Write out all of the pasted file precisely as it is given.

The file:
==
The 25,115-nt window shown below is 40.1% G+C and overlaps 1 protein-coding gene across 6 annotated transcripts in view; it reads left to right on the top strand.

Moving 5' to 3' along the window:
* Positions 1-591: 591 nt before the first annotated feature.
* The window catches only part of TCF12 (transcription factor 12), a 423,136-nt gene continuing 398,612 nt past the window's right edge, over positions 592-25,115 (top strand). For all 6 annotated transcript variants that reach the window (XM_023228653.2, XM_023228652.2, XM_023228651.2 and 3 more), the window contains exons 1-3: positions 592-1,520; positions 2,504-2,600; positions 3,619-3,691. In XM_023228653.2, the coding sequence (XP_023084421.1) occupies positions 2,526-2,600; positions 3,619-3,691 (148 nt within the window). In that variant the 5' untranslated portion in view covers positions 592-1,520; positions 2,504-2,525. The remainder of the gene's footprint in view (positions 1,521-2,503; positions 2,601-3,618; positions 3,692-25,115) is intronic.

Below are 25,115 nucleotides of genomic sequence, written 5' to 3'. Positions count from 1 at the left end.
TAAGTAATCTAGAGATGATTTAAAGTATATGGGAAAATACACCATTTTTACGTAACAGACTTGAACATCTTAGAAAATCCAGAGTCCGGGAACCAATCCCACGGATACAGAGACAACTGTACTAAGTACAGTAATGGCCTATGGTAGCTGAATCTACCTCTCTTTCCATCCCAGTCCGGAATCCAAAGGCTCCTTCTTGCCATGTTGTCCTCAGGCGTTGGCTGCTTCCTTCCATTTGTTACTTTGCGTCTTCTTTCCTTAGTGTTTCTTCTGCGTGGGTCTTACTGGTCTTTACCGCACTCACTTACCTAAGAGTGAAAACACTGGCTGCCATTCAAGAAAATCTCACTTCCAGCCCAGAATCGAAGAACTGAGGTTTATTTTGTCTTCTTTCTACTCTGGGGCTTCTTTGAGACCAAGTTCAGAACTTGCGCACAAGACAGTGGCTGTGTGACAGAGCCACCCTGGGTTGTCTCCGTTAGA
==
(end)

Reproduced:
The 25,115-nt window shown below is 40.1% G+C and overlaps 1 protein-coding gene across 6 annotated transcripts in view; it reads left to right on the top strand.

Moving 5' to 3' along the window:
* Positions 1-591: 591 nt before the first annotated feature.
* The window catches only part of TCF12 (transcription factor 12), a 423,136-nt gene continuing 398,612 nt past the window's right edge, over positions 592-25,115 (top strand). For all 6 annotated transcript variants that reach the window (XM_023228653.2, XM_023228652.2, XM_023228651.2 and 3 more), the window contains exons 1-3: positions 592-1,520; positions 2,504-2,600; positions 3,619-3,691. In XM_023228653.2, the coding sequence (XP_023084421.1) occupies positions 2,526-2,600; positions 3,619-3,691 (148 nt within the window). In that variant the 5' untranslated portion in view covers positions 592-1,520; positions 2,504-2,525. The remainder of the gene's footprint in view (positions 1,521-2,503; positions 2,601-3,618; positions 3,692-25,115) is intronic.

Below are 25,115 nucleotides of genomic sequence, written 5' to 3'. Positions count from 1 at the left end.
TAAGTAATCTAGAGATGATTTAAAGTATATGGGAAAATACACCATTTTTACGTAACAGACTTGAACATCTTAGAAAATCCAGAGTCCGGGAACCAATCCCACGGATACAGAGACAACTGTACTAAGTACAGTAATGGCCTATGGTAGCTGAATCTACCTCTCTTTCCATCCCAGTCCGGAATCCAAAGGCTCCTTCTTGCCATGTTGTCCTCAGGCGTTGGCTGCTTCCTTCCATTTGTTACTTTGCGTCTTCTTTCCTTAGTGTTTCTTCTGCGTGGGTCTTACTGGTCTTTACCGCACTCACTTACCTAAGAGTGAAAACACTGGCTGCCATTCAAGAAAATCTCACTTCCAGCCCAGAATCGAAGAACTGAGGTTTATTTTGTCTTCTTTCTACTCTGGGGCTTCTTTGAGACCAAGTTCAGAACTTGCGCACAAGACAGTGGCTGTGTGACAGAGCCACCCTGGGTTGTCTCCGTTAGA